The Fourth Dimension
From Math Images
|The Fourth Dimension|
Basic DescriptionWhat constitutes a dimension? A dimension has an origin and a set of coordinates which each can independently equal any real number. The nth dimension requires n numbers to specify the position of a point in it, and no point in that dimension cannot be described by some combination of the n coordinates. The origin is where every coordinate (however many there are) is zero. Each coordinate represents a distance from the origin in a certain direction, and each of those directions is perpendicular to the rest. If you're reading this, you know already that the first dimension is a line, the second is a plane, and the third is space. What, then, is the fourth dimension?
Even though imagining what four dimensions actually looks like may be beyond human capability, we know it requires four numbers to describe any possible point in it. The fourth dimension is a hyperspace, since it is of a higher dimension than ordinary space.
A More Mathematical Explanation
- Note: understanding of this explanation requires: *Cartesian coordinates, geometry
The Fourth Dimension ExplainedEntertaining the notion of hyperspace (i.e., dimensions beyond the [...]
The Fourth Dimension Explained
Entertaining the notion of hyperspace (i.e., dimensions beyond the third) necessitates being able to conceptualize the fourth dimension, and for that, the analogy "4-D is to 3-D as 3-D is to 2-D" is useful. Whenever we try to comprehend an object in 4-space or perhaps a movement of a 4-dimensional object along the fourth dimension that passes through our space, we need only think of a being in 2-space trying to comprehend the corresponding object in 3-space. Since we can understand the latter situation, we can understand the relation, and since we know that the 3-space object relative to the 2-space observer is analogous to the 4-space object relative to us (3-space observers), we can apply the relation to the problem of conceptualizing 4-dimensional things.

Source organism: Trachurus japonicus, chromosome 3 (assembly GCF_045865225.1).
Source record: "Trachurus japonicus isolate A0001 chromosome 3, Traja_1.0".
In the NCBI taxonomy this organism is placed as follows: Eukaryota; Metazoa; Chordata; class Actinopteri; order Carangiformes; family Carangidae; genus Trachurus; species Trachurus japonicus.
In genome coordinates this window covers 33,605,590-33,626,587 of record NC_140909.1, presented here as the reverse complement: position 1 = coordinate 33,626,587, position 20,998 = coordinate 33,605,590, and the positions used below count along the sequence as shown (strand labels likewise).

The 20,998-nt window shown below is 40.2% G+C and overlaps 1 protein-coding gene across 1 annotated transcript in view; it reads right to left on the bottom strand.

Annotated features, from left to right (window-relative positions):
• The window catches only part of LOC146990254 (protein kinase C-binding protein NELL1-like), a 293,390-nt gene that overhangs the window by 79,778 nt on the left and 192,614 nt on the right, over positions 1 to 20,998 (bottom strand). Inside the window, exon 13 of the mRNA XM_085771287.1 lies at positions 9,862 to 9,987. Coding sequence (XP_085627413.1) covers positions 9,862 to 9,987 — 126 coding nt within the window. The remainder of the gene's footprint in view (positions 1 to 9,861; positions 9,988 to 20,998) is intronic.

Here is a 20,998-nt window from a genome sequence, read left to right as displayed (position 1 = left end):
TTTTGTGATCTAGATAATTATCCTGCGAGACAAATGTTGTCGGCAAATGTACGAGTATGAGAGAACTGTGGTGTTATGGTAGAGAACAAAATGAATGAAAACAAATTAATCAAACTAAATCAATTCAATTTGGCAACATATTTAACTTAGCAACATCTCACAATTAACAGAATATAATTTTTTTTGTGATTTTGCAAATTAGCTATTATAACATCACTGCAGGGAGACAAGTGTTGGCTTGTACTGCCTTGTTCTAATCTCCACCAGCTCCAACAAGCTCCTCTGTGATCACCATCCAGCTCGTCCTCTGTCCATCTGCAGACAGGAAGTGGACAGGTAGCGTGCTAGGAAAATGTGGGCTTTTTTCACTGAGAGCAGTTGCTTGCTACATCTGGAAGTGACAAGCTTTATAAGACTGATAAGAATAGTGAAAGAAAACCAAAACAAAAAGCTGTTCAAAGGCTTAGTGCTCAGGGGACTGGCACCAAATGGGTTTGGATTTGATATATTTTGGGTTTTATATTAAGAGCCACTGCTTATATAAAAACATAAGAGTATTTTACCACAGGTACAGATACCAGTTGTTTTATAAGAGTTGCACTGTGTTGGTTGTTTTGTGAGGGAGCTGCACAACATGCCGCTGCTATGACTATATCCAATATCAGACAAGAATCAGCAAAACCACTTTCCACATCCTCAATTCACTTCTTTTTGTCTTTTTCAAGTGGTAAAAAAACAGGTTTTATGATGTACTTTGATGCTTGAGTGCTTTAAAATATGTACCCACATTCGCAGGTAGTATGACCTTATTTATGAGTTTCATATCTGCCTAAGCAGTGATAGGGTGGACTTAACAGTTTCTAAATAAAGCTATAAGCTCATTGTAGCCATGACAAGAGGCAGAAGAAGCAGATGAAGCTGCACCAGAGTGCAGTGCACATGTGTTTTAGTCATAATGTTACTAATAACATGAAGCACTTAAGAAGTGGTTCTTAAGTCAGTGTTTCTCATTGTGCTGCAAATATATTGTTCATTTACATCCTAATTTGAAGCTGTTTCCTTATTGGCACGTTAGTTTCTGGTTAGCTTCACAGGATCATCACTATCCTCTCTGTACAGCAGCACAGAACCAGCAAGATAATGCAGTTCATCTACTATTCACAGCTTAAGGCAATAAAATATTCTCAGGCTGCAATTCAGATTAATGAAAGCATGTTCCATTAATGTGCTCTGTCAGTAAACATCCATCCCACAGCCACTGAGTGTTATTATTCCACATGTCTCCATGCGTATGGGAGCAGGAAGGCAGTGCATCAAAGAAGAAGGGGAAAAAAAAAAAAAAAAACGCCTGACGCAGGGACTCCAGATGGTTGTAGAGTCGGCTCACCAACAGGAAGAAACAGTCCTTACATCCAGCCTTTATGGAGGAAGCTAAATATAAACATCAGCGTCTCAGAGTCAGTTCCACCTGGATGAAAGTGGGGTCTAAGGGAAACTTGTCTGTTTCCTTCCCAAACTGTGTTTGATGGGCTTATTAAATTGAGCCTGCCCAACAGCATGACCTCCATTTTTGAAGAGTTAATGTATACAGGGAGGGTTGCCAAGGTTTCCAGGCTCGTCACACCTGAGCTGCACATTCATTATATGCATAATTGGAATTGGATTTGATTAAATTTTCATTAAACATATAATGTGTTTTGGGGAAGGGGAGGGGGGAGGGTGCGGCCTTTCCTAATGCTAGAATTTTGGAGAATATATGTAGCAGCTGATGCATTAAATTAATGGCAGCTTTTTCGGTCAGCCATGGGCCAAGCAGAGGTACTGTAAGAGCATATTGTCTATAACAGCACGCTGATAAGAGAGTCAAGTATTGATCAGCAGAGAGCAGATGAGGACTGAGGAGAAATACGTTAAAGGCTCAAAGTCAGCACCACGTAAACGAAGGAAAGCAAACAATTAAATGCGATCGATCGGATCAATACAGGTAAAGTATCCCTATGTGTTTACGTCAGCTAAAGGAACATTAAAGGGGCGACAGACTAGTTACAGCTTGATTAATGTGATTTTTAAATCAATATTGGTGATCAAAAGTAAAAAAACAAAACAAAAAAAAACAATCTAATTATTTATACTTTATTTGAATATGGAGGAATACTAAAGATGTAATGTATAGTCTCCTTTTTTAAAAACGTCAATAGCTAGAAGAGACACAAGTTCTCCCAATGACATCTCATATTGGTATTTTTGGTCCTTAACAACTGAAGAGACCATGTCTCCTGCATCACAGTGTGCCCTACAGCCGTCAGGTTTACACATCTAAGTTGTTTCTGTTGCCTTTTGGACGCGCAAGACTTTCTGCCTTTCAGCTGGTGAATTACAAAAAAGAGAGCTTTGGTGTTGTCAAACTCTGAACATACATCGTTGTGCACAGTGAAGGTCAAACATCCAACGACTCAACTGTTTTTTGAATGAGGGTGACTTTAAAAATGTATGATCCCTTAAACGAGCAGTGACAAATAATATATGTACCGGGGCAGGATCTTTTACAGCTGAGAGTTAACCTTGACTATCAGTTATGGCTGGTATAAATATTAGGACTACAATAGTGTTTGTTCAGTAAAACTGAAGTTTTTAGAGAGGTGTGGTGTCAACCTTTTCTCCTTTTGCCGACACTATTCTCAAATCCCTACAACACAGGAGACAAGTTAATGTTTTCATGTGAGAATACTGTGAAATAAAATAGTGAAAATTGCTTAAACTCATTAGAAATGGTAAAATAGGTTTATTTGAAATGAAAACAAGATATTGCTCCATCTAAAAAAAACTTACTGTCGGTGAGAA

So, when thinking of how the third dimension (our space) appears to 4-dimensional beings in the fourth dimension, one need only think of how 2-dimensional spaces appear to us 3-dimensional beings. They look like flat, infinitesimal slices of our space. Likewise, our universe is an infinitesimal slice of the fourth dimension.
The aforementioned analogy, "4-D : 3-D :: 3-D : 2-D," however, is useless without a 4-dimensional body to which to apply it. The tesseract is an object in the fourth dimension. It is the 4-D analogue of the cube, or, to apply the analogy, the tesseract is to the cube as the cube is to the square. Still, what is a tesseract?
Consider a cube where each of the six corners has either 1 or -1 in each of its coordinates (i.e., the corners are (1, 1, 1), (1, 1, -1), (1, -1, 1), (1, -1, -1), (-1, 1, 1), (-1, 1, -1), (-1, -1, 1), and (-1, -1, -1)). Taking 1 of the coordinates, holding it constant at either 1 or -1, and varying the others between 1 and -1 begets a square. Each of the three coordinates can be held constant at 1 and -1, generating the six squares by which the cube is bounded. With a tesseract, there are four coordinates which can be held constant at 1 and -1, and as the other three are varied, cubes are produced. So, the tesseract is bounded by eight cubes.
Possibilities of the Fourth Dimension
The fourth dimension can be treated as a fourth direction, a dimension fundamentally no different from the three we know, except that it is one we humans do not experience. However, a popular and arguably less geometric interpretation of the fourth dimension is time. When it is thought of as time, all four dimensions together are called “spacetime.” To understand how it could be that the fourth dimension is time, think of the fourth dimension that has been discussed thus far. It contains infinitely many infinitely thin 3-spaces like ours. If that fourth dimension is time, then each of those infinitely thin layers of 4-space represents a moment in time, and as you move in the positive direction of the fourth dimension, you go forward chronologically. By this definition of the fourth dimension, if, say, you wanted to touch all of a person, you would not only have to engage them in a total embrace, but you would have to do it for the person’s entire life, since the totality of a person comprises the person’s state of being at every moment in time.